Did you ever lose an object and felt very upset? This might have been because that object was a gift from someone special or because you worked very hard to afford buying it. We tend to become attached to our possessions and feel anxious to give them up. The more we have, the more vulnerable we become since we have more to lose than to gain.
Loss aversion is an innate human characteristic that makes people intrinsically afraid of losing. When a person experiences a loss, strong negative emotions occur. The fear of experiencing a loss may prevent change from occurring. Since changes bring along the unknown, it can be difficult for a person to give up what they have and to try something new. Usually we are more upset about losing €10 than we are happy finding €10. When we are faced with a threat of losing something we never wanted, we will put extra energy into having it. Thus, you may want things you never imagined you would be interested in. The possibility of losing them forever changes our preferences and priorities.
The framing effect refers to how a statement is phrased to describe an outcome either positively (gain) or negatively (loss). For example; imagine there is a disease outbreak that is expected to kill people. “Programme A will save 200 people” whereas “programme C will kill 400 people”. Most people would choose programme A even though both programmes are identical. However, programme A is framed as risk aversion (it will save 200 people) whilst programme C is framed as risk taking (it will kill 400 people). The way the message is portrayed does not intend to show good over bad but rather positive or negative consequences.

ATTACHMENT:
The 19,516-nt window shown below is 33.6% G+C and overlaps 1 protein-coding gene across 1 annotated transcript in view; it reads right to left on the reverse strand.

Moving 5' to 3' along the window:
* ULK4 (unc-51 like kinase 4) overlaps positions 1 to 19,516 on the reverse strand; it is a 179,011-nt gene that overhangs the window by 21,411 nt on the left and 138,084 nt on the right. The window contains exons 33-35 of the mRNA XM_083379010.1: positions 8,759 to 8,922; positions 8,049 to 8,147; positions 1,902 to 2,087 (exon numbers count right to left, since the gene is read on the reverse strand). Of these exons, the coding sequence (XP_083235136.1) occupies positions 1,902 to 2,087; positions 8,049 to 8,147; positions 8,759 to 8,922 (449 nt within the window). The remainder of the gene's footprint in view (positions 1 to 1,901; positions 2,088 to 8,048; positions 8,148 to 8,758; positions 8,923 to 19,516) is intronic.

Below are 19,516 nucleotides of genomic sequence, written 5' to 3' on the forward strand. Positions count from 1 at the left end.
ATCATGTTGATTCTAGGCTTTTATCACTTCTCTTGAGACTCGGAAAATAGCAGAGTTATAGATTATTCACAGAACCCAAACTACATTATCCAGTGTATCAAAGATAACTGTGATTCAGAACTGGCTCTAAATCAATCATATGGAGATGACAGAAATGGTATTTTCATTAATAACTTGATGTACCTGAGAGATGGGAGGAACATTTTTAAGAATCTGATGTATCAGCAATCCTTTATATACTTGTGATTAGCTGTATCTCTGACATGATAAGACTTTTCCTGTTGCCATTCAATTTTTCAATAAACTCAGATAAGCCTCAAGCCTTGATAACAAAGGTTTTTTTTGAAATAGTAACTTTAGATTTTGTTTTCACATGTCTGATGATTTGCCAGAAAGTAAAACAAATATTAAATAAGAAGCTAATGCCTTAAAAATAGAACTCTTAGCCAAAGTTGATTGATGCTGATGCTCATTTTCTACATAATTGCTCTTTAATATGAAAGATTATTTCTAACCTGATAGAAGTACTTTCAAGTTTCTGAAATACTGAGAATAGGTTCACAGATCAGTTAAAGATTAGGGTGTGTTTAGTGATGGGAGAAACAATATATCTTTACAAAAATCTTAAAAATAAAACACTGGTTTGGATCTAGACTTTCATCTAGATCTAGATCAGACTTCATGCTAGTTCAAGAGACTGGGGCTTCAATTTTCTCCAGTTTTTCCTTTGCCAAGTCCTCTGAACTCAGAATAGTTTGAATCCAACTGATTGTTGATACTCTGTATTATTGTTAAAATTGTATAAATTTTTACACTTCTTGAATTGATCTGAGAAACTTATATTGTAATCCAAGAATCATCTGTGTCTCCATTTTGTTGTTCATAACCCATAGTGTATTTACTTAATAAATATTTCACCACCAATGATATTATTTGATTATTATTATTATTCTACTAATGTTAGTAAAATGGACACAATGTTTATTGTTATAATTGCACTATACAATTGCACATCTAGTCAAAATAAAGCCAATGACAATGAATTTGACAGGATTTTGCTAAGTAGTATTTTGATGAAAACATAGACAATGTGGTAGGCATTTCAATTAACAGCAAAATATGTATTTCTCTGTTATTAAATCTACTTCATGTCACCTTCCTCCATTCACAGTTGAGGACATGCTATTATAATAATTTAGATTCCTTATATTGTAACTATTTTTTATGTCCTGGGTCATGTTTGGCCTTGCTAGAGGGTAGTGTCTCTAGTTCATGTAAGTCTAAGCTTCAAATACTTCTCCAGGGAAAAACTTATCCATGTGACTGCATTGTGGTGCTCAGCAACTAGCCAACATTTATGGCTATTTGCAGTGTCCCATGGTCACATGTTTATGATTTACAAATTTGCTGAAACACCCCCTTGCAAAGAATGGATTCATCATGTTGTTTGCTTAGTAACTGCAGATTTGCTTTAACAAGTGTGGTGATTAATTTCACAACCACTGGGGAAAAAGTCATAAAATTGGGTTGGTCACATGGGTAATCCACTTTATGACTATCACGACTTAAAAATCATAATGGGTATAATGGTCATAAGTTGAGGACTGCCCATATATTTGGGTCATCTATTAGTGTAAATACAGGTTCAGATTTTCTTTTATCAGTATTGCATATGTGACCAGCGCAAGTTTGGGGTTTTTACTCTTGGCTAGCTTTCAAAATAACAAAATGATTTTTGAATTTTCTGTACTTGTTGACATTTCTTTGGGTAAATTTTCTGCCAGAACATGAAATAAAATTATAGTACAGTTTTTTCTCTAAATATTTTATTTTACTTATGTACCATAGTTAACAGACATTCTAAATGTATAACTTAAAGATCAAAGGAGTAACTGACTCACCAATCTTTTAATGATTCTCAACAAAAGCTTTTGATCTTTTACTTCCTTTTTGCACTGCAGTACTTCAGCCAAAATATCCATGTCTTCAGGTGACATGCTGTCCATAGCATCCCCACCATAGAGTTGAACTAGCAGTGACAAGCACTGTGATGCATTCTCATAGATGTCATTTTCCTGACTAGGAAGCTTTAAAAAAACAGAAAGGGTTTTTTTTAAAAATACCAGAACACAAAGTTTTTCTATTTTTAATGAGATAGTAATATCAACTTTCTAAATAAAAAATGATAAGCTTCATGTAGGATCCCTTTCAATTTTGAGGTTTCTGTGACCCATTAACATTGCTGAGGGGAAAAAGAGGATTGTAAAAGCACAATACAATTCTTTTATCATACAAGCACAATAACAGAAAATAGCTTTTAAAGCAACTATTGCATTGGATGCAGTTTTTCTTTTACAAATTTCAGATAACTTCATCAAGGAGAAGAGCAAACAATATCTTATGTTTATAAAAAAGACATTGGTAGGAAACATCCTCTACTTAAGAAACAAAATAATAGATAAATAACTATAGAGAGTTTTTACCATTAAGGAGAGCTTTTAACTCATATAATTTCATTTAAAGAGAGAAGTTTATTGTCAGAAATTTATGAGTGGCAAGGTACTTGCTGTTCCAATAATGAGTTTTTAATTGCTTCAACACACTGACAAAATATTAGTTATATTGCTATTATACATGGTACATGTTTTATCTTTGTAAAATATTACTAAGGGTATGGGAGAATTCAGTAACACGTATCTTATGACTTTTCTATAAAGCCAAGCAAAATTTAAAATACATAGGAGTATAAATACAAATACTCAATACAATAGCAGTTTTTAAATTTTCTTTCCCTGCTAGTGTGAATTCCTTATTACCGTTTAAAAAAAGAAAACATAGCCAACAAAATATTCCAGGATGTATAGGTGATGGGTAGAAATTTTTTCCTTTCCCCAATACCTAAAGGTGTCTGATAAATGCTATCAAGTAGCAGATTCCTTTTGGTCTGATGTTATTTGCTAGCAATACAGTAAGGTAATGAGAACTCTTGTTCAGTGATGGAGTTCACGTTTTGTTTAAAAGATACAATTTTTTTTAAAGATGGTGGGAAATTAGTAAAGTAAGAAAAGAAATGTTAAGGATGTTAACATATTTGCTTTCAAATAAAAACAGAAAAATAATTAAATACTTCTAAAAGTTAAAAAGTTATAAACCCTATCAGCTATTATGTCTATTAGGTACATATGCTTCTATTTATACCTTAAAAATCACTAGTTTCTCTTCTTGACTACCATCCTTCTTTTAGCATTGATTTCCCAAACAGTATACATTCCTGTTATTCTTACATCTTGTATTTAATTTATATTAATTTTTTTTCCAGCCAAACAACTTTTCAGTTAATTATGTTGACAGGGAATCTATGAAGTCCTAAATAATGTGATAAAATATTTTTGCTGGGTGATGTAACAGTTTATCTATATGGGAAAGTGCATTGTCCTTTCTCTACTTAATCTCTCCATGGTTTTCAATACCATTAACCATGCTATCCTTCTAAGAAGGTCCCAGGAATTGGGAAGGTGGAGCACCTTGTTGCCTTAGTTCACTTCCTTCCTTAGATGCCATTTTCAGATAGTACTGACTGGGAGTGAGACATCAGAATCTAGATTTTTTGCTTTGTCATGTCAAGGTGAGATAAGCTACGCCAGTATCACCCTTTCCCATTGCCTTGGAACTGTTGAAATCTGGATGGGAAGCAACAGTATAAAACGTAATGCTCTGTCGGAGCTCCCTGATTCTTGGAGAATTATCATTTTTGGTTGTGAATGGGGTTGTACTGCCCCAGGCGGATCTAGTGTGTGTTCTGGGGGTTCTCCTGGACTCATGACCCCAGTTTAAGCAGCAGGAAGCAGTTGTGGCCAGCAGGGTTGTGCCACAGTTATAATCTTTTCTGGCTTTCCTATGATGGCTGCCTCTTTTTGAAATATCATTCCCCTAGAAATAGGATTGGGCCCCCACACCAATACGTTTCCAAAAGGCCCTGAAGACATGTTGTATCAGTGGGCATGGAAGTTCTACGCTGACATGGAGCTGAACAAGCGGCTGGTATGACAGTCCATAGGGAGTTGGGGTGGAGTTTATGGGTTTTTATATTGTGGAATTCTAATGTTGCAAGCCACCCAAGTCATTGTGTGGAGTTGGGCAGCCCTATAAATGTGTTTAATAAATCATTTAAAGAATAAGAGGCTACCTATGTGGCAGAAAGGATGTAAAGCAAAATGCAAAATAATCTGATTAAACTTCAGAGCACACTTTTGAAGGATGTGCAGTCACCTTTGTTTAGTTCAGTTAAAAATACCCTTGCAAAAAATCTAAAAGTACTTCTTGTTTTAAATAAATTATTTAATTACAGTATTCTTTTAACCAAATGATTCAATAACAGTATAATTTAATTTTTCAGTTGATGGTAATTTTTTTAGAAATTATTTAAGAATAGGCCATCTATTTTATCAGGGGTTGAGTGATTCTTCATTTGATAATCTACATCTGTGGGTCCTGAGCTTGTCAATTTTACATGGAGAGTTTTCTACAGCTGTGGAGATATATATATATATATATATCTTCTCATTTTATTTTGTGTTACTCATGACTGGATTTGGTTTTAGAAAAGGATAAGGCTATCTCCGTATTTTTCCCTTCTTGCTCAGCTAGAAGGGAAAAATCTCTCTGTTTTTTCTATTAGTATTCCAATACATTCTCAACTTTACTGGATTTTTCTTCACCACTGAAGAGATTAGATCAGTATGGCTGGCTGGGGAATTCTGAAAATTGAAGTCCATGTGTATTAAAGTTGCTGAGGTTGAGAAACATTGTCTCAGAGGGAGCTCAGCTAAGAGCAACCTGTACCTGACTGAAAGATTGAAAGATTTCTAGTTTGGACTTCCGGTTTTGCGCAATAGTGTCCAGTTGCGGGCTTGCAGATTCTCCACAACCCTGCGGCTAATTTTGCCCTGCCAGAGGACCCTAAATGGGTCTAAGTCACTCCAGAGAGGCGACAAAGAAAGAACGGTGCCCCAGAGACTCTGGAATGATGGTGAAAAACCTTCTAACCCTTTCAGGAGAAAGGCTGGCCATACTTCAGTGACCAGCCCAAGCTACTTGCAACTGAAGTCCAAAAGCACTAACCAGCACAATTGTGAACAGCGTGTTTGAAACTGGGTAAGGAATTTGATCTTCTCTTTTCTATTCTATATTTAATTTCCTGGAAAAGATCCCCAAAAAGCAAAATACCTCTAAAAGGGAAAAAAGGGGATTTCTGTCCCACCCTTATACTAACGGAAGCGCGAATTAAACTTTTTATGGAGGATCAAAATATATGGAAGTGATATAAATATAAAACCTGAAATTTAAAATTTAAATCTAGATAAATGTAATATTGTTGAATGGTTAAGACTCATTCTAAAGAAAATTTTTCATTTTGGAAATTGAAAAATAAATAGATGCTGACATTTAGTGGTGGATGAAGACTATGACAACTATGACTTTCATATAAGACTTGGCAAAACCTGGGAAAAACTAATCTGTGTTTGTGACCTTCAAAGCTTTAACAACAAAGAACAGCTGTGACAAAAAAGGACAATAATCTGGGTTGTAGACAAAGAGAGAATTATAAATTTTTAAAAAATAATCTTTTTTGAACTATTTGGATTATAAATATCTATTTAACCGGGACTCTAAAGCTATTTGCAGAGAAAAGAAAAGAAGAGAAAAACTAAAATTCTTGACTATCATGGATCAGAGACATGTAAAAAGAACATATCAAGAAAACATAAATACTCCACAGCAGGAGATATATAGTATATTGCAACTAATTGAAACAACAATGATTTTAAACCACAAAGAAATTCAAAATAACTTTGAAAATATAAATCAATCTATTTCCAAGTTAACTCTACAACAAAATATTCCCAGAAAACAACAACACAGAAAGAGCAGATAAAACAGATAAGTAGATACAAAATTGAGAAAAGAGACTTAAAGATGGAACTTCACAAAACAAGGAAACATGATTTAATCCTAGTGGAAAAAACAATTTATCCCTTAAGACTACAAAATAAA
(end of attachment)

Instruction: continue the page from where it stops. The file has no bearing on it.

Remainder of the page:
When we are presented with something new we tend to compare it to something else. For example; if you are accustomed to buying cheap flight tickets costing €100 and you see an offer for a flight costing €300 you will feel like you are not really making a bargain. However, if you are used to buying €700 flight tickets, a €300 one will most definitely feel like a good bargain. The object or person you are comparing to becomes the anchor. Thus, gains and losses will be reflected according to what you are making the comparison to.
Our mind can play tricks on us without us even realising. Cognitive biases such as the ones mentioned above can influence how we make decisions. Being aware of them and understanding how they work can help us to be more conscious of the decision-making process. Remember that the way you frame a statement will impact the way listeners will respond to you. Focusing on gains rather than losses can also help you to have a more positive outlook on your life.
Tversky, A., & Kahneman, D. (1981). The framing of decisions and the psychology of choice. Science, 211, 453-458.
Dr Marilyn Muscat is registered as an Educational Psychologist with the Health and Care Professions Council in the United Kingdom where she trained. She works with children, adolescents and their families to understand more about educational, social and emotional well-being concerns that they have and to help them improve upon their difficulties.